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Army beefs up cyber-defense unit as it gives up idea of unified cyber-command
Judah Ari Gross, Times of Israel, May 14 2017

According to a senior IDF kosher intel boxtop source & handout, the IDF is officially abandoning plans for a unified cyber-command meant to bring the military’s online activities under one roof, keeping its cyber-defense arm separate from its intelligence collection division, in a reorganization the army says reflects improved electronic warfare capabilities. The source said:

At the beginning of his tenure as IDF chief of staff in 2015, Lt-Gen Gadi Eisenkot announced he would bring together the military’s cyber-units under one body, a command unit on par with the Ground Forces, Navy or Air Forces. The plan for the unified Cyber-Command was conceived under the belief that the cyber-front was a sufficiently independent area that it demanded its own consideration, as Eisenkot explained in 2015 in an unclassified document known as IDF Strategy that set out the army’s overall goals and methods to achieve them. However, after two years of discussion and work, the military has opted to scrap that proposal and instead keep the existing dynamic of having the military’s defensive capabilities remain in the army’s Computer Service Directorate, also known as the C4I Directorate, and keeping Unit 8200 inside Military Intelligence. Under the new cyber-plan, the role and methods of Unit 8200 will remain the same: collecting signal intelligence (SIGINT) and (some foreign sources claim) carrying out cyber-attacks. On the defensive side, however, the military will undergo a number of changes to boost the capabilities of the C4I Directorate, turning its cyber-defense unit into an “operational command,” with the authority to act and respond. Currently, the unit is only charged with building and maintaining the military’s online network. The army expects the improved cyber-defense unit to be up and running by September.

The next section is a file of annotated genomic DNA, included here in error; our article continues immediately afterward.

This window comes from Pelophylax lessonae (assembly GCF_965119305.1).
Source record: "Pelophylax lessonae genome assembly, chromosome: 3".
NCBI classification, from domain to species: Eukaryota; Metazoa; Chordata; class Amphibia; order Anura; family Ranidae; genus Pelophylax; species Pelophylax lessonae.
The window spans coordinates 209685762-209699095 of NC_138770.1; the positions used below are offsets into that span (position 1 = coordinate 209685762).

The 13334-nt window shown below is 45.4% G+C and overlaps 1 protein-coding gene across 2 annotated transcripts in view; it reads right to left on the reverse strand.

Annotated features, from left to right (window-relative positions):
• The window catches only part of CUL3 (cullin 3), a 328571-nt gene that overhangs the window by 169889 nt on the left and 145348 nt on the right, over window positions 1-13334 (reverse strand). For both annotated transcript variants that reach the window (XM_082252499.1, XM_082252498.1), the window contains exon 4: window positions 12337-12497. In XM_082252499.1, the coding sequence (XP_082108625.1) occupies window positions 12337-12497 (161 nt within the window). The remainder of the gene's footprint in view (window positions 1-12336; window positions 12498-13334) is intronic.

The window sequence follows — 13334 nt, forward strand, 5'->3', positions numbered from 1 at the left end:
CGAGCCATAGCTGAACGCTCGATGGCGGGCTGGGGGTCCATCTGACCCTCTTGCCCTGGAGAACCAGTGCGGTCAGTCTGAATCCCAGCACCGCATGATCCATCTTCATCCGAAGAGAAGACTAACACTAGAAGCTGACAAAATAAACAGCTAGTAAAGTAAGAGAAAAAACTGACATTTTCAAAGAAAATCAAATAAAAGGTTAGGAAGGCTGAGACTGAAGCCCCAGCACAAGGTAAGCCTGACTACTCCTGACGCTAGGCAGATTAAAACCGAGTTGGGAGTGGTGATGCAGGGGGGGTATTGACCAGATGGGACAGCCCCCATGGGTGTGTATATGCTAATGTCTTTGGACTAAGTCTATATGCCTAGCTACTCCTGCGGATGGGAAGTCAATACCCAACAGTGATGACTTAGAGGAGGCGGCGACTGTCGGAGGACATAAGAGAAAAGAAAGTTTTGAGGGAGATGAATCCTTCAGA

The officer did not specify who specifically threatens Israel on the cyber-front, but most experts consider Iran and Hezbollah to be Israel’s main foes in this realm, along with Hamas to a lesser extent. According to some reports in the Hebrew press, the proposal to integrate Unit 8200 into the Cyber-Command was opposed by senior Military Intelligence officers. The highly secretive elite 8200 unit, roughly equivalent to the NSA in Pindostan, is well regarded for its computer prowess and seen as a major incubator of Israel’s hi-tech start-up culture. The MI unit is believed to have collaborated with Pindostan to create the Stuxnet virus which hit Iranian nuclear facilities in 2010. The senior cyber-defense official did not discuss the specifics of why the plan was scrapped, but stressed that the C4I Directorate and Unit 8200 maintained an excellent relationship and were dependent on one another. The army first announced it was considering abandoning the planned unified Cyber-Command at the beginning of the year, but Sunday marked the first time the military presented the cyber-warfare reshuffle. The officer said: